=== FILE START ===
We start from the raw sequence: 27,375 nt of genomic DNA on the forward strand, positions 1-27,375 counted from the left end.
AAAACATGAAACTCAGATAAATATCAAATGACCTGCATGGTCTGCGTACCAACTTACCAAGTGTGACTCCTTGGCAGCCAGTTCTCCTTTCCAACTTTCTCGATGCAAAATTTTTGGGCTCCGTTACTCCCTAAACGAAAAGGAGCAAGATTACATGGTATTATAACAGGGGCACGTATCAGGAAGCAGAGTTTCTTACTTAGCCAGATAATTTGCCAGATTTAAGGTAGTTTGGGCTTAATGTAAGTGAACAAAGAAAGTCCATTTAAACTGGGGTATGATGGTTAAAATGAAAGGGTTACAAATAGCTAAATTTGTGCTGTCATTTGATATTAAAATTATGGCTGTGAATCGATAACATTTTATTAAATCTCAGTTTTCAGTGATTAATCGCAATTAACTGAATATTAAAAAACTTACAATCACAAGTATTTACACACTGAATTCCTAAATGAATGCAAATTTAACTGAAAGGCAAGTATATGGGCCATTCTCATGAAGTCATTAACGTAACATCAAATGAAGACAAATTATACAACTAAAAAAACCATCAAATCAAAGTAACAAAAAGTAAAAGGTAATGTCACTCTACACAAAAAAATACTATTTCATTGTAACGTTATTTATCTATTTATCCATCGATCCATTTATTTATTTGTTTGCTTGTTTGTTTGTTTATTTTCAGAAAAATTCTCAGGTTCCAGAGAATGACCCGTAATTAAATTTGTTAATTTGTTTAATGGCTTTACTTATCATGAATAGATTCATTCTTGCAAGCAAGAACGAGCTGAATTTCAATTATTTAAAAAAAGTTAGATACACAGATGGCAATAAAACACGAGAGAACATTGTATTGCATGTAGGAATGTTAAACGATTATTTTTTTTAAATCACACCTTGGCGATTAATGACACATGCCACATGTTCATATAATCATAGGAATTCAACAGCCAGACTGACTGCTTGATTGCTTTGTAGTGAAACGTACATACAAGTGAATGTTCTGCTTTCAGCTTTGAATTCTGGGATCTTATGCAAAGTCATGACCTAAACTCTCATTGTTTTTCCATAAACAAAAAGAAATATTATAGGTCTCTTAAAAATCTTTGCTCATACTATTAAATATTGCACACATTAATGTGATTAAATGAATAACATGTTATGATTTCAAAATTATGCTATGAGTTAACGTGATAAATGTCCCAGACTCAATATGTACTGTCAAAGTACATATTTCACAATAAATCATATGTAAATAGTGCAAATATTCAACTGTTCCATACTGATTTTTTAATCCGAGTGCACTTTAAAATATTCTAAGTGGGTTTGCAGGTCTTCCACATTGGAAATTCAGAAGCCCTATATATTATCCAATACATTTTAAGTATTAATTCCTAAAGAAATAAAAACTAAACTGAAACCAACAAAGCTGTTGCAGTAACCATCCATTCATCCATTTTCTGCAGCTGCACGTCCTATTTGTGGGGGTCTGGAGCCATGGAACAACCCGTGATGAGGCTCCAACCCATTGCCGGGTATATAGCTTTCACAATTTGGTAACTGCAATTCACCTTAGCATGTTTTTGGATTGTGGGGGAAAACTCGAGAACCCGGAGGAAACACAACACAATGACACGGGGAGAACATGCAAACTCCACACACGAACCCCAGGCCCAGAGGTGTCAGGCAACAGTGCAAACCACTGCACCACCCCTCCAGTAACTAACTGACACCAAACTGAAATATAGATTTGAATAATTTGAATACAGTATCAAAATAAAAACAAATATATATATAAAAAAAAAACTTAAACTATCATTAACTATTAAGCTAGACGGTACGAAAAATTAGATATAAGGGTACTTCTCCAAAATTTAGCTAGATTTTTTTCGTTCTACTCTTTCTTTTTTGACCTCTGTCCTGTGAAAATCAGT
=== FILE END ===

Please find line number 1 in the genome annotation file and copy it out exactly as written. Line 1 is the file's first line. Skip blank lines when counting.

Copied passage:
We start from the raw sequence: 27,375 nt of genomic DNA on the forward strand, positions 1-27,375 counted from the left end.